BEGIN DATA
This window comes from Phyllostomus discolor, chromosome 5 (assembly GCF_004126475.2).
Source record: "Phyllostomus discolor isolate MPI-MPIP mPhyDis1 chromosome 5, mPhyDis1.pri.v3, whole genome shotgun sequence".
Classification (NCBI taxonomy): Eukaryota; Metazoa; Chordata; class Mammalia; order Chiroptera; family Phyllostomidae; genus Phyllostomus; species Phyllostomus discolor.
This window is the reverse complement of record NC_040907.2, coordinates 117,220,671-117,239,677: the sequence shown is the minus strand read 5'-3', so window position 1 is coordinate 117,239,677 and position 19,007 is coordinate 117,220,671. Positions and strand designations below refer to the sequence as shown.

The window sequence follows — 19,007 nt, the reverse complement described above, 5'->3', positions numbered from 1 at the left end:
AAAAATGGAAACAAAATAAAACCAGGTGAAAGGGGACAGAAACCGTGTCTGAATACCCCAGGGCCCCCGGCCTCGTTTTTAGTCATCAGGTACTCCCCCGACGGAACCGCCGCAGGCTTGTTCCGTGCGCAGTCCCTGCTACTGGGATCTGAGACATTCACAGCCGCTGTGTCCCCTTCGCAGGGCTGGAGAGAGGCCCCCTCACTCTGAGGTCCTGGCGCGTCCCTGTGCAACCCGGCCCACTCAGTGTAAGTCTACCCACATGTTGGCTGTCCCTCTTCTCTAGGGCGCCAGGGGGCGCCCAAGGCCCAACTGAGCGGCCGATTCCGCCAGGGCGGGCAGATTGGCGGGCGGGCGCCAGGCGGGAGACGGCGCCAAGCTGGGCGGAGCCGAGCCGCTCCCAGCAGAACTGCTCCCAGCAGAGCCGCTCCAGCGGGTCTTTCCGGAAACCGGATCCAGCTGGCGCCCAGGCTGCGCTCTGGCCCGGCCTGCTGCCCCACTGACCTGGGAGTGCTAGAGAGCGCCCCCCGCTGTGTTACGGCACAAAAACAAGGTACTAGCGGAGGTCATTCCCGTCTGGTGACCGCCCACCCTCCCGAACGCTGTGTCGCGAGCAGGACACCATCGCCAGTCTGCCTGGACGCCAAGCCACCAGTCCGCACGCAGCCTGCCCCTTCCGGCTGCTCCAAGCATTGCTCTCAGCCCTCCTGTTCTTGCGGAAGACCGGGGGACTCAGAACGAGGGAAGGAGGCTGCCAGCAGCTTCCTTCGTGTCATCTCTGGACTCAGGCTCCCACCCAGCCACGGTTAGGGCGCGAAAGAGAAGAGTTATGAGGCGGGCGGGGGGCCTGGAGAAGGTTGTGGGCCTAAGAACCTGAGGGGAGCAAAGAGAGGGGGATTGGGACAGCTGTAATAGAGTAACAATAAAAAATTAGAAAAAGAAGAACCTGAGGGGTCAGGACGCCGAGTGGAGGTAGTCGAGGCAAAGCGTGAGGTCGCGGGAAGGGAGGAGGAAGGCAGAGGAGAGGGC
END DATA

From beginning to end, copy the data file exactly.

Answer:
This window comes from Phyllostomus discolor, chromosome 5 (assembly GCF_004126475.2).
Source record: "Phyllostomus discolor isolate MPI-MPIP mPhyDis1 chromosome 5, mPhyDis1.pri.v3, whole genome shotgun sequence".
Classification (NCBI taxonomy): Eukaryota; Metazoa; Chordata; class Mammalia; order Chiroptera; family Phyllostomidae; genus Phyllostomus; species Phyllostomus discolor.
This window is the reverse complement of record NC_040907.2, coordinates 117,220,671-117,239,677: the sequence shown is the minus strand read 5'-3', so window position 1 is coordinate 117,239,677 and position 19,007 is coordinate 117,220,671. Positions and strand designations below refer to the sequence as shown.

The window sequence follows — 19,007 nt, the reverse complement described above, 5'->3', positions numbered from 1 at the left end:
AAAAATGGAAACAAAATAAAACCAGGTGAAAGGGGACAGAAACCGTGTCTGAATACCCCAGGGCCCCCGGCCTCGTTTTTAGTCATCAGGTACTCCCCCGACGGAACCGCCGCAGGCTTGTTCCGTGCGCAGTCCCTGCTACTGGGATCTGAGACATTCACAGCCGCTGTGTCCCCTTCGCAGGGCTGGAGAGAGGCCCCCTCACTCTGAGGTCCTGGCGCGTCCCTGTGCAACCCGGCCCACTCAGTGTAAGTCTACCCACATGTTGGCTGTCCCTCTTCTCTAGGGCGCCAGGGGGCGCCCAAGGCCCAACTGAGCGGCCGATTCCGCCAGGGCGGGCAGATTGGCGGGCGGGCGCCAGGCGGGAGACGGCGCCAAGCTGGGCGGAGCCGAGCCGCTCCCAGCAGAACTGCTCCCAGCAGAGCCGCTCCAGCGGGTCTTTCCGGAAACCGGATCCAGCTGGCGCCCAGGCTGCGCTCTGGCCCGGCCTGCTGCCCCACTGACCTGGGAGTGCTAGAGAGCGCCCCCCGCTGTGTTACGGCACAAAAACAAGGTACTAGCGGAGGTCATTCCCGTCTGGTGACCGCCCACCCTCCCGAACGCTGTGTCGCGAGCAGGACACCATCGCCAGTCTGCCTGGACGCCAAGCCACCAGTCCGCACGCAGCCTGCCCCTTCCGGCTGCTCCAAGCATTGCTCTCAGCCCTCCTGTTCTTGCGGAAGACCGGGGGACTCAGAACGAGGGAAGGAGGCTGCCAGCAGCTTCCTTCGTGTCATCTCTGGACTCAGGCTCCCACCCAGCCACGGTTAGGGCGCGAAAGAGAAGAGTTATGAGGCGGGCGGGGGGCCTGGAGAAGGTTGTGGGCCTAAGAACCTGAGGGGAGCAAAGAGAGGGGGATTGGGACAGCTGTAATAGAGTAACAATAAAAAATTAGAAAAAGAAGAACCTGAGGGGTCAGGACGCCGAGTGGAGGTAGTCGAGGCAAAGCGTGAGGTCGCGGGAAGGGAGGAGGAAGGCAGAGGAGAGGGC